Read your sensors: Serial.print();

Today we start to play with analog sensors. As you may remember from this previous tutorial, an analog sensor returns a range of values and they are different from the digital ones, that return only two values.

To see what the sensor is reading, we’re going to introduce a new function that is called

Serial.println();


What it does, is writing something on a serial port, like the USB. From the Arduino software, we can see what’s going on in the serial port where the Arduino is conncected, by clicking in the top-right corner of the interface where there’s that small button with a magnifier. This will open a new window called “Serial Monitor



The serial function must be initialized in the void setup(), using this syntax:

Serial.begin(9600);


the value 9600 is the speed of the communication, it is expressed in Baud and it’s a fixed value, if not for particular cases, just use 9600


Then inside the loop, every time we want to print something we just have to write

Serial.println("Hello!");
delay(1000);


With this inside the loop, our program keeps printing "Hello!" on the serial port every second. Try to upload it into the Arduino, here’s the full code:

void setup() {
  Serial.begin(9600);
}
void loop() {
  Serial.println("Hello!");
  delay(1000);
}


After loading it into the board, open the Serial Monitor, you should see something like this:


If you write something inside the println brackets, you can do it in quotes like we did with the "Hello!", and it prints exactly what we write, but we can also print a value or a variable.

What’s a variable?

Variables are a way to store values that may change over time. To create a new variable we have to assign them a name and a type. There are different types of variables, in our basic TinkerKit! sketches we are using mainly integers that are shortened as int.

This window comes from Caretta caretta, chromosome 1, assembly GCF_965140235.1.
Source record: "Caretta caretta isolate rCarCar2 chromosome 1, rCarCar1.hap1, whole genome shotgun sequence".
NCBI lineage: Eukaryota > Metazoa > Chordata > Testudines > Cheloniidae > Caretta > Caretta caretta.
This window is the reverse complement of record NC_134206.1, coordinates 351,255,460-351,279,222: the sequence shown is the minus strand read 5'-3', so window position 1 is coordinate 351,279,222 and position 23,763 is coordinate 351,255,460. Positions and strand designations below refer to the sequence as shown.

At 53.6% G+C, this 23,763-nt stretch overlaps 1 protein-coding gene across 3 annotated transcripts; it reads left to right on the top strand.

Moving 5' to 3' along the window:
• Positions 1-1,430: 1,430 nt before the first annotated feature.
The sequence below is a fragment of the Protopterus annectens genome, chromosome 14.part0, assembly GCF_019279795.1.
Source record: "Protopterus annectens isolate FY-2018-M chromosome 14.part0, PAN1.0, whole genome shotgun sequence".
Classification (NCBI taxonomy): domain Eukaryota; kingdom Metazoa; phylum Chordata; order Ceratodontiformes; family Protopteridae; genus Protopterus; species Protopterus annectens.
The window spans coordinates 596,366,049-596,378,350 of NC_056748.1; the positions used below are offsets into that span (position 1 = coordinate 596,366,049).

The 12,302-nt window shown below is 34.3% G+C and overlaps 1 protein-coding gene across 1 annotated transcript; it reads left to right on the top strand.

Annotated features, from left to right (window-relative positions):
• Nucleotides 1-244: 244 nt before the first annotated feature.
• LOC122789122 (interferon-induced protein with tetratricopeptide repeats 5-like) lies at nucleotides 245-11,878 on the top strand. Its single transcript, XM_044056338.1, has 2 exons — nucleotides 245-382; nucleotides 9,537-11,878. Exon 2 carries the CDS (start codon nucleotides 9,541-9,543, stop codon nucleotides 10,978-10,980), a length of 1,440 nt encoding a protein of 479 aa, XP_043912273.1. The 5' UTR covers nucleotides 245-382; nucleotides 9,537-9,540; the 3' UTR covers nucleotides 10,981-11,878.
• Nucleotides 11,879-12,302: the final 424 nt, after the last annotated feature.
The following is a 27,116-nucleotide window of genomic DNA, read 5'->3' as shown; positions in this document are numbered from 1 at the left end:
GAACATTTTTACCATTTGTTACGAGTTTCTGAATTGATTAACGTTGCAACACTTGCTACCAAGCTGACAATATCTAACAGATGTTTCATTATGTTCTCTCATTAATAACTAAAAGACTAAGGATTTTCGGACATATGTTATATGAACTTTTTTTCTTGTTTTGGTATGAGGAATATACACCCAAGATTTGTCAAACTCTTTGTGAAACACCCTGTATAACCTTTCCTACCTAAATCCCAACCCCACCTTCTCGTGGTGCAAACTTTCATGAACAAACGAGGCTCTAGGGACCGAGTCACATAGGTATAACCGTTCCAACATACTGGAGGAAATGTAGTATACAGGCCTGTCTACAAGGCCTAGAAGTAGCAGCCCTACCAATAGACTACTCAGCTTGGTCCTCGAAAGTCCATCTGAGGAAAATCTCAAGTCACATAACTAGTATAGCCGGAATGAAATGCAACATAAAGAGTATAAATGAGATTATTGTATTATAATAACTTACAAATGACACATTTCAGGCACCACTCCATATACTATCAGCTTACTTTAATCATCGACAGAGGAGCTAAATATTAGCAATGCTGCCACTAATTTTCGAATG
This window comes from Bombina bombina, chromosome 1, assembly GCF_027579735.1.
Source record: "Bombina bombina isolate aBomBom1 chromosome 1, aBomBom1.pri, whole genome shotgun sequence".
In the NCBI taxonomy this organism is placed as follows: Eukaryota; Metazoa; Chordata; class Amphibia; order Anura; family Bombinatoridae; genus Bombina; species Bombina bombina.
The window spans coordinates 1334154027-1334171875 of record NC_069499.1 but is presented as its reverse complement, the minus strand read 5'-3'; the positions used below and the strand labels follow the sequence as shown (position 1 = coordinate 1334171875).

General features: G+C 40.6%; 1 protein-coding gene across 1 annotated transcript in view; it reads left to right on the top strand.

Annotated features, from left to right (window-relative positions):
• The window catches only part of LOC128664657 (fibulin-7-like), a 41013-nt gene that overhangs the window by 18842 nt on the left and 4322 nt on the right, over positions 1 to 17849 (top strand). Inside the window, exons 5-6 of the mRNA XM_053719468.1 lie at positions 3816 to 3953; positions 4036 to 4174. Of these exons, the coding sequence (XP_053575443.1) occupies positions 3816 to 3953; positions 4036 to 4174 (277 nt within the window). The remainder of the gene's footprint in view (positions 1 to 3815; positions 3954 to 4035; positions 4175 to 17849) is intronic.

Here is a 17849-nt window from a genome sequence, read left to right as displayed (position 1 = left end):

They must be declared before the setup, in the globals section, for example if we want to create a new variable of type integer, we write

int i = 0;


this creates a new variable called i that for now is equal to 0. we can try to increment this value in the loop function by writing

i = i + 1;


So that every loop our variable increases by one every second. Let’s verify this with the Serial print function that we’ve seen before, in the loop we write Serial.println(i), the one second delay and our sketch is now something like:

int i = 0;

void setup() {
  Serial.begin(9600);
}

void loop() {
  i = i + 1;
  Serial.println(i);
  delay(1000);
}

if we open the serial monitor after loading this sketch, what we see is a value that keeps increasing every second:

Now, what does the serial print have to do with the analog sensor? Well we can print on the serial monitor the value that the sensor is reading.

How can we write it in the Arduino/TinkerKit! language? Try to guess it before reading further.

The solution is

Serial.println(sensor.read());


The full sketch is

#include <TinkerKit.h>
TKLightSensor sensor(I0);

void setup() {
  Serial.begin(9600);
}

void loop() {
  Serial.println(sensor.read());
  delay(1000);
}


Now that we know variables, we can use them to make our code more readable and easier to modify; in fact we can store the sensor.read() value in a variable:

#include <TinkerKit.h>
TKLightSensor sensor(I0);
int val = 0;

void setup() {
  Serial.begin(9600);
}

void loop() {
  val = sensor.read();
  Serial.println(val);
  delay(1000);
}


If we use print instead of println we can write on the serial port without creating a new line. It’s useful if we want to add details on the printed value or to print multiple variables on the same line, just remember to add println to the last element.

Serial.print("The sensor value is: ");
Serial.println(val);

In the next tutorial we’ll finally connect inputs and outputs. Do you have an idea on how to do it? Try by yourself, create an LED that reacts at the amount of light in the room.

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